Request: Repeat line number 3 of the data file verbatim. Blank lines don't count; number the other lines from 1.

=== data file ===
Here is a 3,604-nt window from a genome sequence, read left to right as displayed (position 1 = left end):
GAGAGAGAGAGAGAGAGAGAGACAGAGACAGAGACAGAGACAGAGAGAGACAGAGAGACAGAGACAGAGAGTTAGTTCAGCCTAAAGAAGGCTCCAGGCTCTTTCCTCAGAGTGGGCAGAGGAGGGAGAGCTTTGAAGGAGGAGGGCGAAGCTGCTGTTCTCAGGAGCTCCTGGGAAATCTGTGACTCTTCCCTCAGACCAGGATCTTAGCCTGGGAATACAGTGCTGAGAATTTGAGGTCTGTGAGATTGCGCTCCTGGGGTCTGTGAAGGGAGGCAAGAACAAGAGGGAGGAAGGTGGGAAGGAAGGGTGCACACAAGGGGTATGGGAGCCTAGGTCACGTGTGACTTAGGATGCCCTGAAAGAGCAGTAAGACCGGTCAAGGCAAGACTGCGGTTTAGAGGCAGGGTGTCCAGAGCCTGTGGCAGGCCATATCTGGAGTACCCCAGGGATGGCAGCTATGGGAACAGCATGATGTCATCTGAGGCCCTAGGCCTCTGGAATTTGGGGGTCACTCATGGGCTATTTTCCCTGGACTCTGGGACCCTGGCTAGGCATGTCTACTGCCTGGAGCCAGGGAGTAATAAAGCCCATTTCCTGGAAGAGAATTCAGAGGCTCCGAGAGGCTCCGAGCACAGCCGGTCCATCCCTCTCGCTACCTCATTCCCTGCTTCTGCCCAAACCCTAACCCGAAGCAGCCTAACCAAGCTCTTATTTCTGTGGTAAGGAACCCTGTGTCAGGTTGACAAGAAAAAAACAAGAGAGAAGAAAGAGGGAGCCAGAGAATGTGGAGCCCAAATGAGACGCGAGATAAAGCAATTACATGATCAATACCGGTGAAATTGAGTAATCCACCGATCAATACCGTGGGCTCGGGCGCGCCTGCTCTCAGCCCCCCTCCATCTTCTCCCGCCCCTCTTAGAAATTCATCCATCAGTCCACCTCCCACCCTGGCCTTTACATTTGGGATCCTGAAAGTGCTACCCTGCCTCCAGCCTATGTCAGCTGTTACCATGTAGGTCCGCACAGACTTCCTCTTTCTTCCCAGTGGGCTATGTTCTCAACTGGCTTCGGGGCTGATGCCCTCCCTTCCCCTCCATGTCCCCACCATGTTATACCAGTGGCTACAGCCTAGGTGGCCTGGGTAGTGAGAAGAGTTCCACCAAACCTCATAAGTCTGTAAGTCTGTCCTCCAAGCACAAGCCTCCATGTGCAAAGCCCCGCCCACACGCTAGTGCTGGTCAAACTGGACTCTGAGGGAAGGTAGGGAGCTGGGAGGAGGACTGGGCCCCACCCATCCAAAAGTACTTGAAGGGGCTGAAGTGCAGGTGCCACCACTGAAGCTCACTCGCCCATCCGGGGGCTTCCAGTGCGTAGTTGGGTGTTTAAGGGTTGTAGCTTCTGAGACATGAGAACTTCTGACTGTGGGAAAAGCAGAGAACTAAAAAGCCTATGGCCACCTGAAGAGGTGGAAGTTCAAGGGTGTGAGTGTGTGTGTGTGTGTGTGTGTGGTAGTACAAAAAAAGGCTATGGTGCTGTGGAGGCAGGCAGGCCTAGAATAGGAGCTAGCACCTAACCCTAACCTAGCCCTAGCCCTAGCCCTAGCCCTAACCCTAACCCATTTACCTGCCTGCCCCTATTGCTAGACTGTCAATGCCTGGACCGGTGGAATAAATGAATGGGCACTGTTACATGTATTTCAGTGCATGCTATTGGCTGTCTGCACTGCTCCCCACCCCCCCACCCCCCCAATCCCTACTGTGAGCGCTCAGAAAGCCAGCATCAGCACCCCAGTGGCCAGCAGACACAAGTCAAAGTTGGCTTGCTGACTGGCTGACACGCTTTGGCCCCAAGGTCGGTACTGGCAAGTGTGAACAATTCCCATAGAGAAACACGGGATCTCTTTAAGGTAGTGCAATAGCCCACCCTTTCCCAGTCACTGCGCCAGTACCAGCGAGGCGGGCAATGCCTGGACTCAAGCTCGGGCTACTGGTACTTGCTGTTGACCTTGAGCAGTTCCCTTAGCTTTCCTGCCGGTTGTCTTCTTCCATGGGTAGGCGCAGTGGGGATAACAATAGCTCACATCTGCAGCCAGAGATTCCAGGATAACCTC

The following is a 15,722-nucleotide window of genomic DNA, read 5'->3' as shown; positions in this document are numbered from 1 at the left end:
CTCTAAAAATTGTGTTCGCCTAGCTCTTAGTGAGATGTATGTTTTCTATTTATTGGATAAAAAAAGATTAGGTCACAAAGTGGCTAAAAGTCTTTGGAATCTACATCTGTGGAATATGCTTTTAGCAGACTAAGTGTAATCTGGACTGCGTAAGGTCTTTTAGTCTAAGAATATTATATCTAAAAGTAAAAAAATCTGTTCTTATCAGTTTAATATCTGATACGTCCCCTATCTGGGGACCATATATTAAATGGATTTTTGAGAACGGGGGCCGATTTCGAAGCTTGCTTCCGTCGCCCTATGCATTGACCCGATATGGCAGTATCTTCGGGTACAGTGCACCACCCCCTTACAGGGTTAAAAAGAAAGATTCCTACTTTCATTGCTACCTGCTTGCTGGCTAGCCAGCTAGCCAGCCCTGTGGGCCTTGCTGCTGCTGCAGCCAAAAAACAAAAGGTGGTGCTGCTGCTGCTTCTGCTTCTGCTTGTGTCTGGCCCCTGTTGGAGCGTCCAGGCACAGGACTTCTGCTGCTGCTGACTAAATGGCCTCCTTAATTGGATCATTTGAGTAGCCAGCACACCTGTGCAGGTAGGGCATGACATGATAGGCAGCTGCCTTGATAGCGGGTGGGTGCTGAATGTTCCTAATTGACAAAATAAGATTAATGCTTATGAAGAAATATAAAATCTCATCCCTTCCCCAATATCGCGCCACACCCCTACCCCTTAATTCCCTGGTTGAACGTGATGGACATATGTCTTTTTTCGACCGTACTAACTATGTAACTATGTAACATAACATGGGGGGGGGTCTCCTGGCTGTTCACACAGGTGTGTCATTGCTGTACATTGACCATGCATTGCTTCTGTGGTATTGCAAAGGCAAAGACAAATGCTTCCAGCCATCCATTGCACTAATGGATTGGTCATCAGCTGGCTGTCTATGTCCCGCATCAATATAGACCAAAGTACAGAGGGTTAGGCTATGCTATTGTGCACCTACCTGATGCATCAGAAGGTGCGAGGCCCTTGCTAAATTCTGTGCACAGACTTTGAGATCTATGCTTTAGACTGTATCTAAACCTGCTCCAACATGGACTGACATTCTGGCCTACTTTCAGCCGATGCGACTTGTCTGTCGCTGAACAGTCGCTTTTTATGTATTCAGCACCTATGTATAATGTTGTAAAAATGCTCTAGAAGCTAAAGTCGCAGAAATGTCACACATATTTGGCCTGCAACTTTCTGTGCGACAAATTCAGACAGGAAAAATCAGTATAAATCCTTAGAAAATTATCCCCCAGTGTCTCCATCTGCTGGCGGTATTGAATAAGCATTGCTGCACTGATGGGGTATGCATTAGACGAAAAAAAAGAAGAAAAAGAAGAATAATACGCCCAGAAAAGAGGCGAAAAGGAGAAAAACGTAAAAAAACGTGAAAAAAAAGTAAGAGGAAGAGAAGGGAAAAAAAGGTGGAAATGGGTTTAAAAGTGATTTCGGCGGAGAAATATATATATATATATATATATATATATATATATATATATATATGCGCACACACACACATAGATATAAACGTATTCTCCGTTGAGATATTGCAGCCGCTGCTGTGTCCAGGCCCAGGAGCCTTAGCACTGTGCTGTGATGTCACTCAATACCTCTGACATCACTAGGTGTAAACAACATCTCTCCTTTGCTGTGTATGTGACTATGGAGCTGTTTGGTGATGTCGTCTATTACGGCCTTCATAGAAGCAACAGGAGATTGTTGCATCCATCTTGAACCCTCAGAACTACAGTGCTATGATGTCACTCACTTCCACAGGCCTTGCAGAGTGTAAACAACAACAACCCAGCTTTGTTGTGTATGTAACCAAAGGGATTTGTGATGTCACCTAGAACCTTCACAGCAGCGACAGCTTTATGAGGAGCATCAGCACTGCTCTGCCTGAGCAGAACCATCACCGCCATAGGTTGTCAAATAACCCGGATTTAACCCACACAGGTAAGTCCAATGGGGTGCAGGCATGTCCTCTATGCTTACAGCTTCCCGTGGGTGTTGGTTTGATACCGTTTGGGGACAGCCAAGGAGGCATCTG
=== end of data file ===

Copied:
The following is a 15,722-nucleotide window of genomic DNA, read 5'->3' as shown; positions in this document are numbered from 1 at the left end: